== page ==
Cara Therapeutics, Inc. (Nasdaq:CARA), a biotechnology company focused on developing and commercializing new chemical entities designed to selectively target peripheral kappa opioid receptors, has announced statistically significant topline results from its Phase II trial of its lead kappa opioid agonist, CR845, for the treatment of moderate to severe uremic pruritus (UP).
Uremic pruritus is a chronic systemic itch condition in patients with renal failure, often receiving hemodialysis. There are currently no approved products in the United States for the condition.
"These results demonstrate the potential of our lead candidate CR845 to address an additional indication of significant unmet need beyond our lead I.V. CR845 program in acute pain," said Derek Chalmers, Ph.D., D.Sc., President and Chief Executive Officer of Cara Therapeutics. "With this encouraging data, we plan to engage the FDA in a formal meeting to guide the structure of a potential Phase III pivotal trial, which we would expect to begin in 2016."
The Phase II trial was a double‐blind, randomized, placebo‐controlled trial designed to evaluate the efficacy of I.V. CR845 compared to placebo in reducing the intensity of itch in dialysis patients over a two-week dosing period. The trial enrolled 65 dialysis patients at multiple sites in the United States.
The primary endpoint of the Phase II trial was the change from baseline of the average worst itching during the second week of treatment, as recorded on a visual analog scale (VAS). Patients receiving I.V. CR845 experienced a 54 per cent greater reduction in worst itch scores than those receiving placebo (p-value = 0.016), with an average reduction of -48 per cent from baseline as measured by the VAS. I.V. CR845-treated patients exhibited statistically significant reductions in both daytime (-51 per cent, p=0.03) and night time (-75 per cent, p=0.007) worst itch scores compared to placebo treatment.
Secondary endpoints focused on quality of life measures associated with pruritus using a series of previously validated self assessment scales, including the Skindex 10 score. Patients receiving I.V. CR845 experienced a 71 per cent greater reduction in the average total Skindex 10 score at the end the two-week treatment period than those receiving placebo (p-value=0.031).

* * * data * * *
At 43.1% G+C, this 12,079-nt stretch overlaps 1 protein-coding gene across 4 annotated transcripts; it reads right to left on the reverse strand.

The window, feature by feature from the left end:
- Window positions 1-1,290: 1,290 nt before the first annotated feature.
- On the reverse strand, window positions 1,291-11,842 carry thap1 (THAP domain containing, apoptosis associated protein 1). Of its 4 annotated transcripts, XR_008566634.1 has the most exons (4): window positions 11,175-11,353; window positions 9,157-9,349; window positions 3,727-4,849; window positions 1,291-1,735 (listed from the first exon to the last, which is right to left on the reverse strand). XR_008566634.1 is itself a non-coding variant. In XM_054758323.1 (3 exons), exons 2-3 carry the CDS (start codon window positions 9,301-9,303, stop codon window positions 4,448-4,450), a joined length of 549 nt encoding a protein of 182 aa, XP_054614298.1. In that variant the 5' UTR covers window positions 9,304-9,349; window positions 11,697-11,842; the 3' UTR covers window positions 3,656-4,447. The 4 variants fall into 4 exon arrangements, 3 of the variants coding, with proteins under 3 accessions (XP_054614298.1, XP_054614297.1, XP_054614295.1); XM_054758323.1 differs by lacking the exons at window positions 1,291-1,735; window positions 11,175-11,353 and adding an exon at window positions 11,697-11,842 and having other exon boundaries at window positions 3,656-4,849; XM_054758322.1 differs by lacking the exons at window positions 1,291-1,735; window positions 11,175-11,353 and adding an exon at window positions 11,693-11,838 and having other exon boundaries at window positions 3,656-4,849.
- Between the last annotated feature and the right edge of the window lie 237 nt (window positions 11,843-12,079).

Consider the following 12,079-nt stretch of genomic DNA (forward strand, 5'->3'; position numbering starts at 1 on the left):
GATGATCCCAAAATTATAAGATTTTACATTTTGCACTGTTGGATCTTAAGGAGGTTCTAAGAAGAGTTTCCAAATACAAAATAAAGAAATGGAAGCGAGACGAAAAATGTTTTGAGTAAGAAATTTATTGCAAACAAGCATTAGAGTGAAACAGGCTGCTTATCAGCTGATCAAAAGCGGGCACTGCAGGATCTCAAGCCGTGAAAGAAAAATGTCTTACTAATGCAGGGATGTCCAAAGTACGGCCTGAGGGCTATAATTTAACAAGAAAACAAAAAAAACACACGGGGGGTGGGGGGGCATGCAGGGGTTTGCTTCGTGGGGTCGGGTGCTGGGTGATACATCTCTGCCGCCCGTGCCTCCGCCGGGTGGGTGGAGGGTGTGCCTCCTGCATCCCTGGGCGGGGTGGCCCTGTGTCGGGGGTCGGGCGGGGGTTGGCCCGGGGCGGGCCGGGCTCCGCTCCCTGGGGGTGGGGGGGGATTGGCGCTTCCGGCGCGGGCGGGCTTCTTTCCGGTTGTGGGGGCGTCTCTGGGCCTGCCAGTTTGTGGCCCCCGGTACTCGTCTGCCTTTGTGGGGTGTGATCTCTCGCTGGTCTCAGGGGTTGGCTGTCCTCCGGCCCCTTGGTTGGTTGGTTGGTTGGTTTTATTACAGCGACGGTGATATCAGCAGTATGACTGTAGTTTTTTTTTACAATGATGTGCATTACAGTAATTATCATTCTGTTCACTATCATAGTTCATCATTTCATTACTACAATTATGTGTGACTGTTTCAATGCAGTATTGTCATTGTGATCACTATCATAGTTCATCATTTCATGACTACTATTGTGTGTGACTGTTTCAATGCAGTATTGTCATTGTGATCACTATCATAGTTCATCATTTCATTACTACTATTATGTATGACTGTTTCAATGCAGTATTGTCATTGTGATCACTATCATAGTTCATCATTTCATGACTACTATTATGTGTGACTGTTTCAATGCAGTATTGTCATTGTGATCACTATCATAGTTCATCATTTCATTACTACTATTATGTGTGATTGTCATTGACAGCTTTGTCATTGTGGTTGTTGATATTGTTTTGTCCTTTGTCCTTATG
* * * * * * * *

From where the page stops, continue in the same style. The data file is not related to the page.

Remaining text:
The total score average included positive trends in patients receiving I.V. CR845 for each of the three Skindex 10 domains: disease, mood/emotional distress (statistically significant reduction, p-value = 0.046) and social functioning. Another secondary measure, itch-related sleep disturbances based on the Itch MOS Sleep Problems Index II, showed a positive trend in patients receiving I.V. CR845, with a 62 per cent improvement compared to placebo, although this trend was not observed to be statistically significant.
I.V. CR845 was shown to be safe and well tolerated during the study with no CR845-related serious adverse events (AEs reported. The most common AEs were transient numbness and dizziness, with no episodes of the CNS side effects (e.g.,
dysphoria and hallucinations) that have impeded the development of centrally-acting kappa opioids.
"The results of the CR845 Phase II study are very encouraging. The data demonstrate a robust effect of reducing both daytime and nocturnal itching by an objective scoring system as well as anecdotal quality of life histories," said Dr. James Tumlin, Professor, Department of Medicine, University of Tennessee and a Principal Investigator on the trial. "With no approved therapy and the limited efficacy of current options, CR845 provides an opportunity to alleviate the pain and discomfort of this persistent clinical problem among ESRD patients."
There are more than 400,000 patients in the United States and 2.2 million globally undergoing hemodialysis and it is estimated that as many as 50 per cent of these patients suffer from renal or uremic pruritus. Currently, there are no approved products in the United States for the condition, which can often be severe and resistant to treatment with traditional itch treatments, such as corticosteroids and antihistamines.
"We are excited by these topline results in uremic pruritus, which show that I.V. CR845 holds significant clinical potential in this indication of significant unmet need for dialysis patients," said Joseph Stauffer, D.O., M.B.A., Chief Medical Officer of Cara Therapeutics. "I.V. CR845 demonstrated a statistically significant effect, not only on our primary endpoint of reducing the itch intensity for dialysis patients, but also in important quality of life measurements, along with a favorable safety and tolerability profile."